Although local law enforcement officials at first found no evidence of illegal activity, they began to covertly investigate the scarce amount of history available about Jan Newsome’s pre-Berlin life. Turns out the small town in Ohio that she had left to come to Maryland’s Eastern Shore had more than its share of grave robberies.  Often found near the graves were library books and videos concerning zombie “sightings” and the occult. The library materials seemed to disappear from the book depository shelves most frequently after Jan worked in the local library alone.

      Neither library nor law enforcement authorities in the Ohio locality ever uncovered any direct link between Jan, the grave robberies and the materials concerning the occult. Jan and her partners had carefully covered their tracks by either “greasing the palms” of anyone who might tell local officials about their operation or threatening to add any “stoolies” to the “cargo” used in their zombie rituals. 

      However, the novelty of the Ohio operation soon wore off and Jan felt “the heat rapidly closing in.”  A short time after the Ohio officials began their probe, Jan resigned her post in Ohio and applied for a similar position in Maryland.  

      She quickly obtained the position in Berlin, however, because she came highly recommended by the library officials in Ohio whose livelihood she and her partners had substantially increased.

      During Jan’s two-year tenure, thus far, in Berlin no concrete evidence had surfaced of grave robberies or a fascination for zombies of the occult.

      Shortly after her second anniversary at the library, however, volumes about zombie “invasions” and the occult started to disappear after Jan’s late night shifts.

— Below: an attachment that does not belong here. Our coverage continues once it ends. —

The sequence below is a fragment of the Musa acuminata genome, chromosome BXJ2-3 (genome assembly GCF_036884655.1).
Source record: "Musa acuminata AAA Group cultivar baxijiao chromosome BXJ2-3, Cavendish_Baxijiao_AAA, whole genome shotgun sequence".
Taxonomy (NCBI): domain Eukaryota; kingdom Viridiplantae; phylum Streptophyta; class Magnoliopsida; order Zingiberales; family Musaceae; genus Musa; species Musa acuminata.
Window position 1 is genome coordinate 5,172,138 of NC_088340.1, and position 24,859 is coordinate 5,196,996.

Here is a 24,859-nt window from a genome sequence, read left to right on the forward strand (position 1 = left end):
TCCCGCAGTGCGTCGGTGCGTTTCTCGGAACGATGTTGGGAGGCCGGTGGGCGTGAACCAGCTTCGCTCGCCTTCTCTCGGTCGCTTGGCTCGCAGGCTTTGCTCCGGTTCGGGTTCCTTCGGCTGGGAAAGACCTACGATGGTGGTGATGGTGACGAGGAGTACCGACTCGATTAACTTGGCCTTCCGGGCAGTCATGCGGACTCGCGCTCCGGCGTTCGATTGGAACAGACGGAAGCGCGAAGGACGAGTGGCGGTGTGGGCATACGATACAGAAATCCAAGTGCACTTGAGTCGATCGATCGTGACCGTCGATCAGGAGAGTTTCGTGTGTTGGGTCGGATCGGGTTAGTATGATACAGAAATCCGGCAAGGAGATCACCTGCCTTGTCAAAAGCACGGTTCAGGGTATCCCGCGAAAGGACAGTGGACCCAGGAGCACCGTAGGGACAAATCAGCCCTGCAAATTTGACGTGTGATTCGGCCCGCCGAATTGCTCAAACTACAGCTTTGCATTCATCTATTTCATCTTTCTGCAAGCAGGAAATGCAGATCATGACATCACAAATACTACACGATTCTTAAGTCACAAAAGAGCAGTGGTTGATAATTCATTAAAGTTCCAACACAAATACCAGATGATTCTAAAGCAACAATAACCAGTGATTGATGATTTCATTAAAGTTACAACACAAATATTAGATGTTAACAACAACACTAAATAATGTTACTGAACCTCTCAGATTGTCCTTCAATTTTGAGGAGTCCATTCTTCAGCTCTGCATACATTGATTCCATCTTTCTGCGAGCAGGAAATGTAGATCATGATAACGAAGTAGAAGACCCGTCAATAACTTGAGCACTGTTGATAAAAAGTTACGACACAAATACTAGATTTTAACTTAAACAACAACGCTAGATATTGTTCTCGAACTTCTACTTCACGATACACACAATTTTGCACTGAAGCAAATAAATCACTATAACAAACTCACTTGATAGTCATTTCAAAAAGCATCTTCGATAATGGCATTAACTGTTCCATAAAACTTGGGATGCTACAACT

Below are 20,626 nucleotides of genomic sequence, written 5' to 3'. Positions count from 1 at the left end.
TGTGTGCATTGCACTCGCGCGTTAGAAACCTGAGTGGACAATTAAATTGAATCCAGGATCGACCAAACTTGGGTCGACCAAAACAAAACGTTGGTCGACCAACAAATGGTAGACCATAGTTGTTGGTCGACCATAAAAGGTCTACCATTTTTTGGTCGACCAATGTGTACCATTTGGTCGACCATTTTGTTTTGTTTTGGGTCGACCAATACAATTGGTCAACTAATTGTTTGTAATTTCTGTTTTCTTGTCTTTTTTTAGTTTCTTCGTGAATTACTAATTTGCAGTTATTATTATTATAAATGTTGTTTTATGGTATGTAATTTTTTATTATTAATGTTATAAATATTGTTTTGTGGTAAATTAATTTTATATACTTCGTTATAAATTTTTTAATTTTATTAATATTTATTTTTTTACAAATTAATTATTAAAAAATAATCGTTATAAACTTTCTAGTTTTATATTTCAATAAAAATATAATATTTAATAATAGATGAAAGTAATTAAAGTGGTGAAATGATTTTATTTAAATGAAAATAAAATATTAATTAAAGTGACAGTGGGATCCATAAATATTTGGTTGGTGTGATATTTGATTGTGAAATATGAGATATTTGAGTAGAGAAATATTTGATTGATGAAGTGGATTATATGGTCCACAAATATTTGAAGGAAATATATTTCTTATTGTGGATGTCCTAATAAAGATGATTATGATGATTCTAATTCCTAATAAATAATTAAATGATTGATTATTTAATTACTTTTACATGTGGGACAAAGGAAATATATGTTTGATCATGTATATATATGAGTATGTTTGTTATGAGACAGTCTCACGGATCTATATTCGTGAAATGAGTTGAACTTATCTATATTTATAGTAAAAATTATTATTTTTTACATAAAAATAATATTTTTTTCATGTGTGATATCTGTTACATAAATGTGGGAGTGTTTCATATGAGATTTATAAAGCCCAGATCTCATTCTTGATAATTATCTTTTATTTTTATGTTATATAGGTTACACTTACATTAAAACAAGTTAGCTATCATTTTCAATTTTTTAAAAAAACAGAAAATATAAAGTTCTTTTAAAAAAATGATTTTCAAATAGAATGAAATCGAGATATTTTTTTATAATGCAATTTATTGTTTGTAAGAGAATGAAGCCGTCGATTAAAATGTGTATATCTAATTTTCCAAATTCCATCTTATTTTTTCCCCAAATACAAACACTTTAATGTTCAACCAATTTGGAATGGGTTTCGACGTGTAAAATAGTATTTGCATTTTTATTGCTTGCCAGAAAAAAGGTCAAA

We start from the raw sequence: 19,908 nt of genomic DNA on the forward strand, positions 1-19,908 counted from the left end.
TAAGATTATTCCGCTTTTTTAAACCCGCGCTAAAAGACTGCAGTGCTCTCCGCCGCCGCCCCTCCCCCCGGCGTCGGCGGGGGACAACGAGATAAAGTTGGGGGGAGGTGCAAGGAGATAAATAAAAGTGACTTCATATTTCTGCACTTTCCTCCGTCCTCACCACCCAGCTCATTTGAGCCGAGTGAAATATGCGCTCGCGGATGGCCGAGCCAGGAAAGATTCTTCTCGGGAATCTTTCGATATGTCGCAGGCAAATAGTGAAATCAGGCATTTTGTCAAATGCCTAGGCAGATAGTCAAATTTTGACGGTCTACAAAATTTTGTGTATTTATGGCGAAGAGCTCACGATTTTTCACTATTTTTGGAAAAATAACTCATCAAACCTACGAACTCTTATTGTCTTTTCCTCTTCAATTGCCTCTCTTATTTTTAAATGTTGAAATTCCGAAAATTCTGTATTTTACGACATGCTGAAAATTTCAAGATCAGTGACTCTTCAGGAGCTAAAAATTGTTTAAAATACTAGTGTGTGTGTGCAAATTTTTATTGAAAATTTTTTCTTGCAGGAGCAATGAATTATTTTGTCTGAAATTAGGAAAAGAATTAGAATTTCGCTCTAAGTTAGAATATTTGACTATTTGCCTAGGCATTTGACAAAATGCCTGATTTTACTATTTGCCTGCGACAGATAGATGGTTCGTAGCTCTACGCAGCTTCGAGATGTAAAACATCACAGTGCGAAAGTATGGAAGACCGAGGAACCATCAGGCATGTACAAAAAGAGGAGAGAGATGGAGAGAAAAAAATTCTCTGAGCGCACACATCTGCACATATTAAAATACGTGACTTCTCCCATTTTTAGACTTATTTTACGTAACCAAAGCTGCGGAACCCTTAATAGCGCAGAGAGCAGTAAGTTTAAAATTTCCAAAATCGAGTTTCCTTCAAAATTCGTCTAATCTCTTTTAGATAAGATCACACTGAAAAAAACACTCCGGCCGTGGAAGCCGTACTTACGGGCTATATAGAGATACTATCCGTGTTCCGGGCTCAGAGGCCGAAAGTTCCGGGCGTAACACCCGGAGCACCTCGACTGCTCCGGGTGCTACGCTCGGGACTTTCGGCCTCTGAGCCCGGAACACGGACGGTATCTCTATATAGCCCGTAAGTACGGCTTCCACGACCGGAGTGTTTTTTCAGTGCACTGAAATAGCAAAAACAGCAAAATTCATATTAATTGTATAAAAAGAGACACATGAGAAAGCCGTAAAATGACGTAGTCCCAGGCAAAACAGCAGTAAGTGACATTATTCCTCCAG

Then it happened. Rufus showed up at the Worcester County Sheriff’s Office with a hair-raising tale.  He admitted to helping Jan and a few of her friends to remove bodies from both the historical cemetery behind the library and the St. Paul’s site.  They had carefully covered each of the grave openings and, since the corpses always belonged to people with few, if any, survivors, caretakers took no notice of the disturbance of the graves.

      For two years Jan and her partners had handsomely paid Rufus to supply what they needed for their “zombie apocalypse explorations,” but Rufus soon became “creeped out by the whole operation.”  Also, as he told the sheriff’s deputies, Jan and her partners seemed ready to close down the Berlin operation and move on to a new location. 

     At that point, according to Rufus, it looked like he soon would “become expendable,” and, as Jan often had said before, she and her partners “plan on taking care of expendables the way we have taken care of our other ‘cargo’ with no trace left behind.”

     The following week, however, when Rufus drove Jan and her partners in to the historical cemetery “to pick up the usual cargo” a crew of sheriff’s officers waited in the darkness and quickly “put an end to the zombie apocalypse.”    

January 24, 2022 21:07